OECD, turns into ‘do-tank’


By Aurilia End ,AFP

PARIS — The Organisation for Economic Cooperation and Development, derided as a ��rich nations’ club�� that vegetated in its Parisian chateau for decades, has redefined itself as the go-to resource for economic analysis. ��When I started my career (at the French finance ministry) in 1996, they sent me to visit the OECD. I said to myself, ‘God, I hope I don’t end up here!’�� said Pascal Saint-Amans, recalling his impression of the institution as ��second tier.�� But Saint-Amans, a graduate of France’s top administration school, did indeed wind up at the think-tank, joining in 2007 after the group had, in his words, ��taken off.�� Today he heads one of the body’s biggest units, the crime-busting Centre for Tax Policy and Administration. Many attribute the turnaround to Angel Gurria, who took over as OECD secretary general in 2005. The worldly Mexican economist has just embarked on his third six-year mandate after the OECD’s 34 member states unanimously re-elected him last week.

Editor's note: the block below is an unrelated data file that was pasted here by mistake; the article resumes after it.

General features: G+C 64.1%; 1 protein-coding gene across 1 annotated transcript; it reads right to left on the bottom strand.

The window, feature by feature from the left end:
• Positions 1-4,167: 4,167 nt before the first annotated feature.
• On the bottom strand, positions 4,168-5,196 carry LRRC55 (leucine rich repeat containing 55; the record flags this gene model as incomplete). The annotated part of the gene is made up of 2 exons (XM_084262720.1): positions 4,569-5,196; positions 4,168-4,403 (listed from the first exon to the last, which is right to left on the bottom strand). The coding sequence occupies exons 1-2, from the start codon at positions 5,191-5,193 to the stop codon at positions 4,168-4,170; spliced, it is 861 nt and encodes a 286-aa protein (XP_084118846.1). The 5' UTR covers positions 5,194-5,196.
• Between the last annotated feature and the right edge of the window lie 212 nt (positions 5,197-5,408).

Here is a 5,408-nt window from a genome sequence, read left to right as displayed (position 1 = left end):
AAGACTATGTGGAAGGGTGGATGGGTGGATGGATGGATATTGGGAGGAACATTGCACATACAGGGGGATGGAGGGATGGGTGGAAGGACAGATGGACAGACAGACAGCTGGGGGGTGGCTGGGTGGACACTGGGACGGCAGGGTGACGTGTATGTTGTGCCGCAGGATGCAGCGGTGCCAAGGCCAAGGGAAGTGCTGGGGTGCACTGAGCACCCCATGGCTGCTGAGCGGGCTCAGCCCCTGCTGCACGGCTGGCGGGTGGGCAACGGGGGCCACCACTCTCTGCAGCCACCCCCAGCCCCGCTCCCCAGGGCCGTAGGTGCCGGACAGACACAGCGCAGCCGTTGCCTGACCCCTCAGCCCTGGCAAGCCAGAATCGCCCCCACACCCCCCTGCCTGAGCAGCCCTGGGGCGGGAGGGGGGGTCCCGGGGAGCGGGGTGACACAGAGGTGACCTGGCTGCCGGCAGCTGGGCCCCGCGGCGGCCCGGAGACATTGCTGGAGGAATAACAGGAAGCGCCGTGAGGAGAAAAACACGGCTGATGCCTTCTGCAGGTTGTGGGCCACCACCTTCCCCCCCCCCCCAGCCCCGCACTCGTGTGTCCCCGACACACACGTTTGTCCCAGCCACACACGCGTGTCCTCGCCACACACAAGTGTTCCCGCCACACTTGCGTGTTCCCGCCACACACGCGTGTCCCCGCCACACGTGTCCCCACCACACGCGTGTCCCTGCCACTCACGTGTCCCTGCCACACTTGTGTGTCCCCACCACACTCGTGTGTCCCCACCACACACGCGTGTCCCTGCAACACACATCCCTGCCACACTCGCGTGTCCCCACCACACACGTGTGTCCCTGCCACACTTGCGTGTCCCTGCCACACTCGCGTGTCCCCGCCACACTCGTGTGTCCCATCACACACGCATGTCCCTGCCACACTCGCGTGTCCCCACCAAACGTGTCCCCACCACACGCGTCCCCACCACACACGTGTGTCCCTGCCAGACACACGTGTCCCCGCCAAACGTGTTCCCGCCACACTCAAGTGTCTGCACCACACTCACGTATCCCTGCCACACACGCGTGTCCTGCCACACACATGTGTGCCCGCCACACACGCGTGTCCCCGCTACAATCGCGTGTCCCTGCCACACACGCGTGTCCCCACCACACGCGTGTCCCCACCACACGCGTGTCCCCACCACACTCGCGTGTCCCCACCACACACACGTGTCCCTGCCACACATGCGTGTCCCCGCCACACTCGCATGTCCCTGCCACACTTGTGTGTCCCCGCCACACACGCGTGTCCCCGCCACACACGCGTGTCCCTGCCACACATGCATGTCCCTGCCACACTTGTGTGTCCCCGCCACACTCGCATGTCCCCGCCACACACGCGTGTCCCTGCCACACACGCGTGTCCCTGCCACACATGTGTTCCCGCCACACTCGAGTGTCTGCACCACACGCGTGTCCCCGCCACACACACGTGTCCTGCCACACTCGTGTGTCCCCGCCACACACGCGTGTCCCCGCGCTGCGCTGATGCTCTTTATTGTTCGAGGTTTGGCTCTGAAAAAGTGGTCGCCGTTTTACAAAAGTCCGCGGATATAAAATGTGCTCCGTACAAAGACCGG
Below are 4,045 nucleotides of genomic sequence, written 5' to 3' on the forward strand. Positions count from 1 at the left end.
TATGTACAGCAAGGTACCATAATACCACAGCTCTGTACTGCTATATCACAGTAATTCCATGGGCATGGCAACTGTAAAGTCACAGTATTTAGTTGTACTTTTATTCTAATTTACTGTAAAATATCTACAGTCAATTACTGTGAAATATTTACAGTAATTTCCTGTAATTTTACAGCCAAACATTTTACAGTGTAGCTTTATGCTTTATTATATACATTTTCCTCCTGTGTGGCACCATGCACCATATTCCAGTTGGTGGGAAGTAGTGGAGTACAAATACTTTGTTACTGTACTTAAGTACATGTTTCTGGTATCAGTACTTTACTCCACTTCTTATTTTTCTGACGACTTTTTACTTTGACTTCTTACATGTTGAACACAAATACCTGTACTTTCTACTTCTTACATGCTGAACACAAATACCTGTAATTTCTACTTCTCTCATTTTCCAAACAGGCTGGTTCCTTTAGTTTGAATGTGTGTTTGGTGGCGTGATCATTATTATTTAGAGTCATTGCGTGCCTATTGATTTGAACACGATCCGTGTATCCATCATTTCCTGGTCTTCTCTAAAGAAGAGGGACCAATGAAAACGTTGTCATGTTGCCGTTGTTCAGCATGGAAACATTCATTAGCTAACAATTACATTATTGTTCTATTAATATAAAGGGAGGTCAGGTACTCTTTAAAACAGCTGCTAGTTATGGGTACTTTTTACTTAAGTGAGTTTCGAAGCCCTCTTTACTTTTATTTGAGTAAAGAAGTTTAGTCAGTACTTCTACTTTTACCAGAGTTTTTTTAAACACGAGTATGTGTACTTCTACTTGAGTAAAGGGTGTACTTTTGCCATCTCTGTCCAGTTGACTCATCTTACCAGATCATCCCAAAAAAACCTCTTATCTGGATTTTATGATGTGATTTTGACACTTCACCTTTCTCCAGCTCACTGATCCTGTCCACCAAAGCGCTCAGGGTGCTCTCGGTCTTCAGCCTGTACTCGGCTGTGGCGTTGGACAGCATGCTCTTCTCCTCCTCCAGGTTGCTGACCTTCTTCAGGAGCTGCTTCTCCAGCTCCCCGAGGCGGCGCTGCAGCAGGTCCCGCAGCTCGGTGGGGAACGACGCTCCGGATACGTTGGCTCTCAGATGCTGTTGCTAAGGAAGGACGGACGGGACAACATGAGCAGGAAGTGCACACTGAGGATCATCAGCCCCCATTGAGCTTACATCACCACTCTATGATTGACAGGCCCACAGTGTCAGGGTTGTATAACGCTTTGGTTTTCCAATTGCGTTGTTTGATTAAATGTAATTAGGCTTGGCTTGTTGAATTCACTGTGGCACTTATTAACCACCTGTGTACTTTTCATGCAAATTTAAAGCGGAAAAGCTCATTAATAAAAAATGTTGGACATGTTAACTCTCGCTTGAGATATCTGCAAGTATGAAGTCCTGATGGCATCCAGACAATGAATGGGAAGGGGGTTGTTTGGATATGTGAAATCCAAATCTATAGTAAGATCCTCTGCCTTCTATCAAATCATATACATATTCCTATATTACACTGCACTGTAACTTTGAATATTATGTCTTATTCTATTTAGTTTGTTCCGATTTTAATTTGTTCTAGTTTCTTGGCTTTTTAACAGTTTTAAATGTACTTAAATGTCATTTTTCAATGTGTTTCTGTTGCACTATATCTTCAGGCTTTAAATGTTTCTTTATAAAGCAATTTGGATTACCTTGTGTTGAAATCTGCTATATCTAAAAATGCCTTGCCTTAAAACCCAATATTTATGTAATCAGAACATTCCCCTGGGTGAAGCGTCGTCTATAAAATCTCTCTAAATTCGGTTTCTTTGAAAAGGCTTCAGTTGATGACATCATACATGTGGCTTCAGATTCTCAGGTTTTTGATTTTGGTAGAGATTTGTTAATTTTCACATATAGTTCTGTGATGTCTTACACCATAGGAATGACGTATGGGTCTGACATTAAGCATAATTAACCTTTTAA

He plays host Tuesday and Wednesday to the OECD Forum, an annual get-together with an A-list of guests who will include French President Francois Hollande. When Gurria took the helm, the OECD was a stodgy consultative body, an outgrowth of the Marshall Plan for the reconstruction of Europe after World War II and strongly associated with the Western side of the Iron Curtain. Gurria, Mexico’s finance minister from 1998 to 2000, had made a name for himself by ably renegotiating his country’s debt with support from Washington, by far the biggest financial contributor to the OECD. A decade later, he joined in with the ministers of the Group of 20 leading economies to tackle the 2008 financial crisis. Jovial, multi-lingual and tenacious, Gurria has criss-crossed the world, toting all manner of reports �X evaluations of national school systems known as PISAs, studies on binge drinking among young people, black lists of tax havens, analyses of income inequality, economic growth forecasts…